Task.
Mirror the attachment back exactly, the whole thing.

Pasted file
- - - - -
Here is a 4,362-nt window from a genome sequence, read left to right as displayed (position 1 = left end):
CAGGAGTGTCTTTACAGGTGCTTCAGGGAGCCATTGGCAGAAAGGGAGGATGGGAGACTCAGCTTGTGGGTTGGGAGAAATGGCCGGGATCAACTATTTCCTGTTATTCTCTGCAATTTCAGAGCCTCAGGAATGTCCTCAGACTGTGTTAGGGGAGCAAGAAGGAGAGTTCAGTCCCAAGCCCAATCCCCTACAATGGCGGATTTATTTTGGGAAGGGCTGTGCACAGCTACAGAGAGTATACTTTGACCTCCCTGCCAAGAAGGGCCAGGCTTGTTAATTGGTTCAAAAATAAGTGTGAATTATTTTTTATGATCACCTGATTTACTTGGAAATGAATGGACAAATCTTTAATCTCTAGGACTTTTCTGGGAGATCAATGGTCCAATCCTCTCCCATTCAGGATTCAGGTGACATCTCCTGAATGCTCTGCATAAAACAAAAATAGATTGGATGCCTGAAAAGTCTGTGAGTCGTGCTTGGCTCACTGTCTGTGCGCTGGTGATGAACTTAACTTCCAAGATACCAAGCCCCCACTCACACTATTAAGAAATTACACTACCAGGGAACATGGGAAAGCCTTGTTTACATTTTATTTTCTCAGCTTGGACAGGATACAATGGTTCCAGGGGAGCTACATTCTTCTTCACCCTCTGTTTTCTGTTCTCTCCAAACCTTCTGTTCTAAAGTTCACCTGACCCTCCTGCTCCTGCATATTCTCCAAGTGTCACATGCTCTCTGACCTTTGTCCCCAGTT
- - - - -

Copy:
Here is a 4,362-nt window from a genome sequence, read left to right as displayed (position 1 = left end):
CAGGAGTGTCTTTACAGGTGCTTCAGGGAGCCATTGGCAGAAAGGGAGGATGGGAGACTCAGCTTGTGGGTTGGGAGAAATGGCCGGGATCAACTATTTCCTGTTATTCTCTGCAATTTCAGAGCCTCAGGAATGTCCTCAGACTGTGTTAGGGGAGCAAGAAGGAGAGTTCAGTCCCAAGCCCAATCCCCTACAATGGCGGATTTATTTTGGGAAGGGCTGTGCACAGCTACAGAGAGTATACTTTGACCTCCCTGCCAAGAAGGGCCAGGCTTGTTAATTGGTTCAAAAATAAGTGTGAATTATTTTTTATGATCACCTGATTTACTTGGAAATGAATGGACAAATCTTTAATCTCTAGGACTTTTCTGGGAGATCAATGGTCCAATCCTCTCCCATTCAGGATTCAGGTGACATCTCCTGAATGCTCTGCATAAAACAAAAATAGATTGGATGCCTGAAAAGTCTGTGAGTCGTGCTTGGCTCACTGTCTGTGCGCTGGTGATGAACTTAACTTCCAAGATACCAAGCCCCCACTCACACTATTAAGAAATTACACTACCAGGGAACATGGGAAAGCCTTGTTTACATTTTATTTTCTCAGCTTGGACAGGATACAATGGTTCCAGGGGAGCTACATTCTTCTTCACCCTCTGTTTTCTGTTCTCTCCAAACCTTCTGTTCTAAAGTTCACCTGACCCTCCTGCTCCTGCATATTCTCCAAGTGTCACATGCTCTCTGACCTTTGTCCCCAGTT